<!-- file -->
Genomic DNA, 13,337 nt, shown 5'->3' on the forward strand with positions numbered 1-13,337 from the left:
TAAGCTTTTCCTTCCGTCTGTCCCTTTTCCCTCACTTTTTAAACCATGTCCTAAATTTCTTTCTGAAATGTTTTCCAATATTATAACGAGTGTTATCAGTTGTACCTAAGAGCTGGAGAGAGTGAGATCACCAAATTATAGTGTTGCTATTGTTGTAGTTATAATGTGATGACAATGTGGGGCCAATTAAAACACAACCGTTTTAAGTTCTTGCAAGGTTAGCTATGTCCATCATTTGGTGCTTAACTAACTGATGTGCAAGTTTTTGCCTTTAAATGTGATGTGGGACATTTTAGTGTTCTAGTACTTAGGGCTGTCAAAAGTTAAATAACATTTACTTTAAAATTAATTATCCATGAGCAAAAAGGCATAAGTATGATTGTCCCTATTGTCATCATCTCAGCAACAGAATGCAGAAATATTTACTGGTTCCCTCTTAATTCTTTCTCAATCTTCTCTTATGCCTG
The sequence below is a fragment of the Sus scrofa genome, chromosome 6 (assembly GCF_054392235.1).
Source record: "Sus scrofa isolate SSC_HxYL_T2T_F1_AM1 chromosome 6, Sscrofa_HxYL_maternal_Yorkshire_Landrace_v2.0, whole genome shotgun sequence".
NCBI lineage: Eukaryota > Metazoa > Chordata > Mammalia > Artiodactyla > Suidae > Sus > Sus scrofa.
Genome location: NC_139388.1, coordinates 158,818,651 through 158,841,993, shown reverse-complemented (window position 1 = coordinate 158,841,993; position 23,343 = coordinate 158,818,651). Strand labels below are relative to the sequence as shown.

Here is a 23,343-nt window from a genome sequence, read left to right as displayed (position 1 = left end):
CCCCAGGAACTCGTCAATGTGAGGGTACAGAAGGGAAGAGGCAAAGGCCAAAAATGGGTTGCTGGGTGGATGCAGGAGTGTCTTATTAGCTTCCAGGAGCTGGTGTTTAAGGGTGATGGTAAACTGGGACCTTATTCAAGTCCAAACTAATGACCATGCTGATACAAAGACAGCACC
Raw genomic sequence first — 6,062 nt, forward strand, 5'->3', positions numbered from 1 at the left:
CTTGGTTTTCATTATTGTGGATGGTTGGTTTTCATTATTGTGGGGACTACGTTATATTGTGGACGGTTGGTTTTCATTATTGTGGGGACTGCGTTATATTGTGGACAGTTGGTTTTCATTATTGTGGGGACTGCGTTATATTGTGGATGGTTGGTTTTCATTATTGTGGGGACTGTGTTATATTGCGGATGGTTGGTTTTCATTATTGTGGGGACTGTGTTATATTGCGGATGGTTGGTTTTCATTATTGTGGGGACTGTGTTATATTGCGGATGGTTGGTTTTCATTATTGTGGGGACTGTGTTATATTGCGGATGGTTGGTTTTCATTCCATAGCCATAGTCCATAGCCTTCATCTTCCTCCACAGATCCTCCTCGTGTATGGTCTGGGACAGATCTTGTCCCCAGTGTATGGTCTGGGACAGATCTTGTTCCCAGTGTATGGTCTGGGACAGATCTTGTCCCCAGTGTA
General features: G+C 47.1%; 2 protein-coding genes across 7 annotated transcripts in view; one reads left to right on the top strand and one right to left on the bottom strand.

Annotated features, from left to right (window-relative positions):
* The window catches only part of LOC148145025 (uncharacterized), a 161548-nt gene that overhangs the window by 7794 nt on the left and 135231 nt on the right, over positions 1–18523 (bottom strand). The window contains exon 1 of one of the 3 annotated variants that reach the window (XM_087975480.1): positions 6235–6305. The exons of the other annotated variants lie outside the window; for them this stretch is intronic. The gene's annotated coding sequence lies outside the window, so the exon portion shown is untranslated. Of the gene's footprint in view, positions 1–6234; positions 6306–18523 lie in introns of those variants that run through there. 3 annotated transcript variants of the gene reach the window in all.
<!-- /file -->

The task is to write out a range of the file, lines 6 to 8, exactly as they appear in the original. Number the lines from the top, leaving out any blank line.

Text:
Genome location: NC_139388.1, coordinates 158,818,651 through 158,841,993, shown reverse-complemented (window position 1 = coordinate 158,841,993; position 23,343 = coordinate 158,818,651). Strand labels below are relative to the sequence as shown.

Here is a 23,343-nt window from a genome sequence, read left to right as displayed (position 1 = left end):
CCCCAGGAACTCGTCAATGTGAGGGTACAGAAGGGAAGAGGCAAAGGCCAAAAATGGGTTGCTGGGTGGATGCAGGAGTGTCTTATTAGCTTCCAGGAGCTGGTGTTTAAGGGTGATGGTAAACTGGGACCTTATTCAAGTCCAAACTAATGACCATGCTGATACAAAGACAGCACC